Wing Chun Hei Gung
It is said in wing chun kuen that one must “eat well and moderate lust; quiet the heart and conserve the hei “. While these ideals are all fairly typical in the Chinese martial world, and the first three are pretty self-explanatory, one may wonder how does wing chun kuen specifically go about working hei?
Wing chun hei gung (qigong, breathing/intrinsic energy work) is not a singular phenomenon. Different branches of wing chun kuen, as may be expected, view hei gung and its training in different ways. Some, like the Sum Nung branch have forms in addition to the usual boxing, dummy, and weapons sets to train hei gung. Others prefer to focus exclusively on the sets and see no need for separate hei gung forms. Neither approach is in and of itself better then the other, but by knowing the differences, practitioners can make up their own mind, based on their own needs.
Protecting arm from siu lien tao and expanding chest from sun hei gwai yuen shows the difference between the boxing and hei gung positionings. In the boxing sets, it is often thought that the slow movements are especially good for hei gung. An example would be the little first training’s (siu lien tao) three prayers to Buddha (saam bai faat) section which focuses on the slow extension and retraction of bridges through dispersing (tan), controlling (fook), and protecting (wu). In the end, however, it could be said that all movements of all forms provide some benefit in this area.
Why, then, are there separate hei gung forms in some branches? Simply because, to achieve its great results as a martial art, wing chun makes use of certain specific body structure ideas and methods of motion. The kidney breathing exercises give the practitioner a way to step outside this model and perform movements not contained in the forms, but desirable from a hei gung standpoint. It also means a practitioner does not have to alter the structure nor sacrifice the reflexes they develop within the forms simply to gain some extra hei gung benefit.
In Traditional Chinese Medicine (TCM), the kidneys are important for several reasons. They store the body’s jing (prenatal qi), governing birth, growth, and development. They produce marrow, nourish the brain, and control the bones. They govern water passage and receive the qi (as in breathing). They open into the ears, manifest in the hair and house zhi (will power), They are the gate of ming (vitality) and the source of the original qi and fire of all the internal organs, warming the lower burner, and harmonizing sexual function. It is this importance that leads to exercises like the kidney breathing.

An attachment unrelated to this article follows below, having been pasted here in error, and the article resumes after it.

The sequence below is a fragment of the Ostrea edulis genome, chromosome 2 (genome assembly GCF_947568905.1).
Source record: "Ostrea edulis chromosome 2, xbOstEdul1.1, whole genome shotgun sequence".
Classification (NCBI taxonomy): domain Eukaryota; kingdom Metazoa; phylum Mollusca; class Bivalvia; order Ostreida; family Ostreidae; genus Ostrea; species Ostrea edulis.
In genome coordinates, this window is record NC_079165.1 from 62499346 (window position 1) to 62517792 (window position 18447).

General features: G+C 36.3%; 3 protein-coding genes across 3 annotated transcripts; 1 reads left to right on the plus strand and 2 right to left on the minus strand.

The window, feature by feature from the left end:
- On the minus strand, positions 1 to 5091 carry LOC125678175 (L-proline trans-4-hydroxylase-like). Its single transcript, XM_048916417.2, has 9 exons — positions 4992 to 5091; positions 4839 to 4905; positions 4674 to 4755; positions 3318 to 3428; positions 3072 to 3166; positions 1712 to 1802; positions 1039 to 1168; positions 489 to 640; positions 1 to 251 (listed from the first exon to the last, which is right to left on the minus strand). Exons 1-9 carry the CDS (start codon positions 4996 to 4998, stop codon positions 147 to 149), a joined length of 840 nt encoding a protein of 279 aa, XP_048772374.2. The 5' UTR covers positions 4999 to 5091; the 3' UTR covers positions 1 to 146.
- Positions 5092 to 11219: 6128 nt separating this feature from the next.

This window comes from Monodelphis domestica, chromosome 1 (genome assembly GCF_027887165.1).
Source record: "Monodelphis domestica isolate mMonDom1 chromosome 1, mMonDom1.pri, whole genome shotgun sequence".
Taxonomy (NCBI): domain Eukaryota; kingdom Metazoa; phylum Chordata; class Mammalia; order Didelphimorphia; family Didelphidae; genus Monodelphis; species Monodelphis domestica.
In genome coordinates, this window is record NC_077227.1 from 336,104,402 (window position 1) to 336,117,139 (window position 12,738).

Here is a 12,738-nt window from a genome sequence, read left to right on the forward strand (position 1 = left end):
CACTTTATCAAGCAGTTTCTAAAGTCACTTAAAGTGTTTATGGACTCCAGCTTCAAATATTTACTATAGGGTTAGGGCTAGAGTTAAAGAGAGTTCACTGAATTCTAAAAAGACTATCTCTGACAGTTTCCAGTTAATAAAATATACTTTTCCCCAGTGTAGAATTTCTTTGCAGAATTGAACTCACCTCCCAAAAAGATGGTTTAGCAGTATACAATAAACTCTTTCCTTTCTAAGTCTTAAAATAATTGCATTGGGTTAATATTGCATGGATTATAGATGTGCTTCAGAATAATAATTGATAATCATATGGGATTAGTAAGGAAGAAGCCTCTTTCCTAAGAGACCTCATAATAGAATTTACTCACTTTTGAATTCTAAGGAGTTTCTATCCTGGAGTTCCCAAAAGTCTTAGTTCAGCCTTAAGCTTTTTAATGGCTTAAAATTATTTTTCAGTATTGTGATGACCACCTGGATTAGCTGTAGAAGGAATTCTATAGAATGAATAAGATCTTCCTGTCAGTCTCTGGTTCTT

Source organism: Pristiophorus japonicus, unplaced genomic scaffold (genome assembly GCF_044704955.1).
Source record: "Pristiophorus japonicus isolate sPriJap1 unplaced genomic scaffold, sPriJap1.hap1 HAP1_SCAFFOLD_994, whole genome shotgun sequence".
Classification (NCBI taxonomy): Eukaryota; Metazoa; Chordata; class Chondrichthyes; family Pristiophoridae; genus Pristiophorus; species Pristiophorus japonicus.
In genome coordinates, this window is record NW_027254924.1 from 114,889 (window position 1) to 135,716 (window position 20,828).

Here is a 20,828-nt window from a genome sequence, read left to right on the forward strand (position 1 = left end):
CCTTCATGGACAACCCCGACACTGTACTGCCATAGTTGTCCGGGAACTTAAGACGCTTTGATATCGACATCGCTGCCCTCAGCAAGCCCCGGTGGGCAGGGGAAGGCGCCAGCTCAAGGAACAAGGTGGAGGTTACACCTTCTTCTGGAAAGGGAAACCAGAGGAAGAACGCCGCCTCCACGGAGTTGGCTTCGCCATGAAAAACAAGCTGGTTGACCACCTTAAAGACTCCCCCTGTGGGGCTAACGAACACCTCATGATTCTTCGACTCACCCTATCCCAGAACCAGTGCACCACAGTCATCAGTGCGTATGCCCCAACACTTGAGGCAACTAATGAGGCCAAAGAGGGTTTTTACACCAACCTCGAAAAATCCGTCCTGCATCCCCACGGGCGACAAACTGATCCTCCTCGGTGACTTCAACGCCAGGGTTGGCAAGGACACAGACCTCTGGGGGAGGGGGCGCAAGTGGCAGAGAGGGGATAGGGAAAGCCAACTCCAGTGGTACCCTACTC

A form of yit gan (yi jin, tendon changing), the kidney breathing exercises put a practitioner through a good range of motion in order to improve health. In terms of martial benefit, it is know that when Sum Nung trained the exercises, he achieved a form of body resilience. Yuen Kay-San pointed out, however, that even an iron hammer, struck repeatedly, would wear down and the body was far more valuable than a hammer. Thus, while present, the already effective fighting concepts of wing chun kuen as a whole lend the health aspects of the kidney breathing a greater import than any martial benefits.
The kidney breathing exercises are composed of a sequence of a half-dozen or so short forms intended to be performed both before and after wing chun kuen training, to replenish and re-vitalize the practitioner. In terms of their place in the system as a whole, the author and his classmates learned them following the wooden dummy and prior to weapons.
As with most things in wing chun kuen, there are some variations in transmission of the kidney breathing exercises. Some perform all of the exercises separately. Others prefer to link the exercises into one long form and practice them together in that manner. Names and orders also sometimes vary from time to time and teacher to teacher. With that in mind, the following is a list of the sun hei gwai yuen as the author remembers learning them.
Rising arms begins by expanding the whole body vertically, from toes to fingers. Yielding breath works on stretching the whole body in a slightly different way, bending the wrists backwars. This form is often used to link the others together when practiced in sequence. Side-to-side waist turns the hips and torso of a practitioner, working the waist (an important component trained for power in the boxing system) in a horizontal manner.